Set in this mélange are four more substantial groups of talks, including the series of seven meaty Reith lectures broadcast in 1955 and published separately in 1956 as The Englishness of English Art . Here, for once, while discussing the possibility of identifying national characteristics in art, Pevsner allows his usually simple and moralistic testing of artistic production against the Zeitgeist to engage with very Hegelian contradictions. Rather than an emergent property or a set of characteristics, the Zeitgeist figures as the culture in which disputes must be engaged. Elsewhere and repeatedly the simpler version predominates, the version parodied by later scholars, often his former students. Pevsner berates the architects of the Victorian period for what he terms their "historicism": their failure, compared with their engineer colleagues' success, to shape up to the brisk demands of the spirit of the age. This did not stop him, however, from championing the work of Victorian architects such as William Burges, William Butterfield and George Edmund Street, and from becoming founding co-chairman of the Victorian Society in 1958.
Two of the most poignant talks record the crumbling of Pevsner's framework of 20th-century architectural history. In "The return of historicism", given in 1961, he reacts to the outbreak of wilfully plastic architecture that was blossoming across the US and Europe. He is particularly baffled and more than a little irritated by Eero Saarinen's curvilinear bird-shaped TWA Terminal Building in New York of 1956-62, and by James Stirling and James Gowan's aggressively angular Leicester University Building, 1959-63.
If there was a culprit for what Pevsner saw as a revival of expressionism, then it was the maverick Le Corbusier who in 1955 completed the pilgrimage chapel at Ronchamp. Five years later, in the 1966 talk "The anti-pioneers" and on the occasion of the 30th anniversary of the first publication of his Pioneers of Modern Design , Pevsner had begun to resign himself to the work of younger scholars such as his Birkbeck pupil Reyner Banham, whose Theory and Design in the First Machine Age (1960) had first shown that the unitary style of the modern movement in architecture had far stranger and more complex origins than Pevsner and his contemporaries had allowed. Pevsner, though, felt jaunty enough in his talk to offer a sketch of an alternative history to his own in which modern architecture was portrayed as a short-lived aberration that had stifled the development of art nouveau and expressionism.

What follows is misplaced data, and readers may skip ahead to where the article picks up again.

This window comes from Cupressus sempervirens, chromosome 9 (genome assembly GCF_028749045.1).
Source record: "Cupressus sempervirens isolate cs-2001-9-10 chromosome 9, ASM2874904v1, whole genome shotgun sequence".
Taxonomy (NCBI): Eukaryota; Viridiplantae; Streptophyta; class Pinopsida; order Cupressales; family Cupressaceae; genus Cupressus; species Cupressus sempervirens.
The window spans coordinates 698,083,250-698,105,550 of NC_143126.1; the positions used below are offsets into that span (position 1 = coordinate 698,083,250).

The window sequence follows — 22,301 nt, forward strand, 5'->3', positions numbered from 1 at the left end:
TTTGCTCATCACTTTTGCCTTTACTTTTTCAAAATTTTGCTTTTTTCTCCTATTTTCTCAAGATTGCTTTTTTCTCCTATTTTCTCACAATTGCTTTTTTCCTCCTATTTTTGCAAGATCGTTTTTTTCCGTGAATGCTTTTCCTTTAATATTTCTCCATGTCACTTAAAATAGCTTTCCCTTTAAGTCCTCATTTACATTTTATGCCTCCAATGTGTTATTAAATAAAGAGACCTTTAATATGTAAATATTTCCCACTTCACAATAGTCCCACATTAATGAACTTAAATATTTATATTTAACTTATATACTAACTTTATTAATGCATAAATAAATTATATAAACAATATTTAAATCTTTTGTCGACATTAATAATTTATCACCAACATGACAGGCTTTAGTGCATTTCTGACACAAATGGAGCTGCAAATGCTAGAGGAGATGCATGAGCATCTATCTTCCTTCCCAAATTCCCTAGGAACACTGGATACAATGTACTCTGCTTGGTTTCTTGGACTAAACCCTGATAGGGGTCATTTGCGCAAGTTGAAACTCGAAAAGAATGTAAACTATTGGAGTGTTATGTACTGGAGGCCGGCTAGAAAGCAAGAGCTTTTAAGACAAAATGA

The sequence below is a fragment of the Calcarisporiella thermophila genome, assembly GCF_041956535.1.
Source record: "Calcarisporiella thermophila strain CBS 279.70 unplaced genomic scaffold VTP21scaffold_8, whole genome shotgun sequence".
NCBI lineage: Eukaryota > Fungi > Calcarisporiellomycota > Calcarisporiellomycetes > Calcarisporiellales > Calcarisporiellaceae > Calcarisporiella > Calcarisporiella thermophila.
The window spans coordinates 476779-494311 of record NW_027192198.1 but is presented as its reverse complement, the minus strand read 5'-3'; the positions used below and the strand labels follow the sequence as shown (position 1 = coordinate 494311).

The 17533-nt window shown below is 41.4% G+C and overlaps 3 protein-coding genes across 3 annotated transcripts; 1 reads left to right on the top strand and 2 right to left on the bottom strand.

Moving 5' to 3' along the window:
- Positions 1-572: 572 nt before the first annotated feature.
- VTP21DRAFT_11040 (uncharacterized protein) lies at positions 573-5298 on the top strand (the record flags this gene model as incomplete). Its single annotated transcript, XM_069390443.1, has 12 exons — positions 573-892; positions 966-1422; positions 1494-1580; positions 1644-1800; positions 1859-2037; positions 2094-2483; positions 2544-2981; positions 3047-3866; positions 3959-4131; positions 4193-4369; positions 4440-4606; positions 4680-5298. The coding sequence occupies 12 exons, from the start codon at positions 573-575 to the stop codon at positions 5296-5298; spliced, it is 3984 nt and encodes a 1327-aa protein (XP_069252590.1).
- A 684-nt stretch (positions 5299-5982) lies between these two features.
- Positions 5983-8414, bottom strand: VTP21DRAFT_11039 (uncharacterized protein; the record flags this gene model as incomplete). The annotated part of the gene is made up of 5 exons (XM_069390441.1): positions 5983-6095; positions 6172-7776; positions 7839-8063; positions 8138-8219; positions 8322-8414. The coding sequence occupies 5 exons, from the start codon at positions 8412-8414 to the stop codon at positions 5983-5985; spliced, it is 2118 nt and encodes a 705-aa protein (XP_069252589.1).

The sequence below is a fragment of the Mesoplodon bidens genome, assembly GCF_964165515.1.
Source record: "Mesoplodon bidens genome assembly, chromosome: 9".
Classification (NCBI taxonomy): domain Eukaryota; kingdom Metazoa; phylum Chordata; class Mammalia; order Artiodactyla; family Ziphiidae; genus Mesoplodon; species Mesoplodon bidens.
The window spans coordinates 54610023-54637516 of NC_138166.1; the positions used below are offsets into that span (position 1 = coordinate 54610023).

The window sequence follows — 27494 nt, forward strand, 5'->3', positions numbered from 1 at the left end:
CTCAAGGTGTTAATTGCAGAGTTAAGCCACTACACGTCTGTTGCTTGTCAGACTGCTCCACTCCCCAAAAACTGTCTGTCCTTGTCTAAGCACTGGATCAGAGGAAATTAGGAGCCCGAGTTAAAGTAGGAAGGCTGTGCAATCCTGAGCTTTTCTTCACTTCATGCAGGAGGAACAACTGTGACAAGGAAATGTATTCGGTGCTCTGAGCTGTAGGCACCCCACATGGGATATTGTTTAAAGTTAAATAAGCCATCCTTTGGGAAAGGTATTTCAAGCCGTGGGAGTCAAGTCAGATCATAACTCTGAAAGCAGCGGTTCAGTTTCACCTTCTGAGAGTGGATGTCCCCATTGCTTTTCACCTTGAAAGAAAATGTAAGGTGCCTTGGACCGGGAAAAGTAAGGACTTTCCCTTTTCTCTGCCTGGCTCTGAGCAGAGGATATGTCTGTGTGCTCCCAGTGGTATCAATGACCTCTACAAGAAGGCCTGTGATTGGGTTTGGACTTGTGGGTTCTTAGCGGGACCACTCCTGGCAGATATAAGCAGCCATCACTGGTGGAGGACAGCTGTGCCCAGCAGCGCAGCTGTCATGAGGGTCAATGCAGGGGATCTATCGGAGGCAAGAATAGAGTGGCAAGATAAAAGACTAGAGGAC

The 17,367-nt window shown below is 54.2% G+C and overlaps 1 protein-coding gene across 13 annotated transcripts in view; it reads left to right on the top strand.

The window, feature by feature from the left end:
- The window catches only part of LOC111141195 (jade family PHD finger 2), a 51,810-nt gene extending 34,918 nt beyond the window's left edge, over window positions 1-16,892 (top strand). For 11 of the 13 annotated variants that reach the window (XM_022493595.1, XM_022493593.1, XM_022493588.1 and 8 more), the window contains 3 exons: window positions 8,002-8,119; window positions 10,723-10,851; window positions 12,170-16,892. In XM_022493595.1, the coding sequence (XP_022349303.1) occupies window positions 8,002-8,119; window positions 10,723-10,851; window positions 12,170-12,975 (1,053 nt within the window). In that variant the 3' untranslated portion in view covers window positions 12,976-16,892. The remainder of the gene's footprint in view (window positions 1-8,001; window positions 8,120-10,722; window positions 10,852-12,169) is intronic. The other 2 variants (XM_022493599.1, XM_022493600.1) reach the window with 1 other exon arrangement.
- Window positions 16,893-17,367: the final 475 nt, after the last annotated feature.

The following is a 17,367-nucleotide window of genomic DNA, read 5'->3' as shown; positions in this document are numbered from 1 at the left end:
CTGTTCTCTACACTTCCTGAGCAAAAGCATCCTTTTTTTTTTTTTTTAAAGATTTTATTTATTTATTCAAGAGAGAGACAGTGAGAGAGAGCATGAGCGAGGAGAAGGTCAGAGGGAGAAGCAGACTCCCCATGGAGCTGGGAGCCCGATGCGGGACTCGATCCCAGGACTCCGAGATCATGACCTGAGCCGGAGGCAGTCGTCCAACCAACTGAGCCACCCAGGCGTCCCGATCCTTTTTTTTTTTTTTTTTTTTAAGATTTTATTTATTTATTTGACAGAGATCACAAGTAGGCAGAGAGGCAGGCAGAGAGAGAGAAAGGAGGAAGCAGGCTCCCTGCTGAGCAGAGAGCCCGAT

These were not essays but talks, and much of the contrived conversational tone survives in their transcription. If any original recordings still exist, a generous publisher might have included a few of them on a CD-Rom.
The present volume is a selection rather than a complete edition; while it does not aspire to scholarly apparatus, this is surely what the material deserved. Such an edition could also have told readers whether the various small errors in the text were, perhaps interestingly, Pevsner's own, or if they were inexcusably introduced by the editor or publisher.
Christopher Woodward was formerly senior lecturer in architecture, University College London.
Pevsner on Art and Architecture: The Radio Talks
Editor - Stephen Games
ISBN - 0 413 71220 6
Publisher - Methuen
Price - £20.00
Pages - 357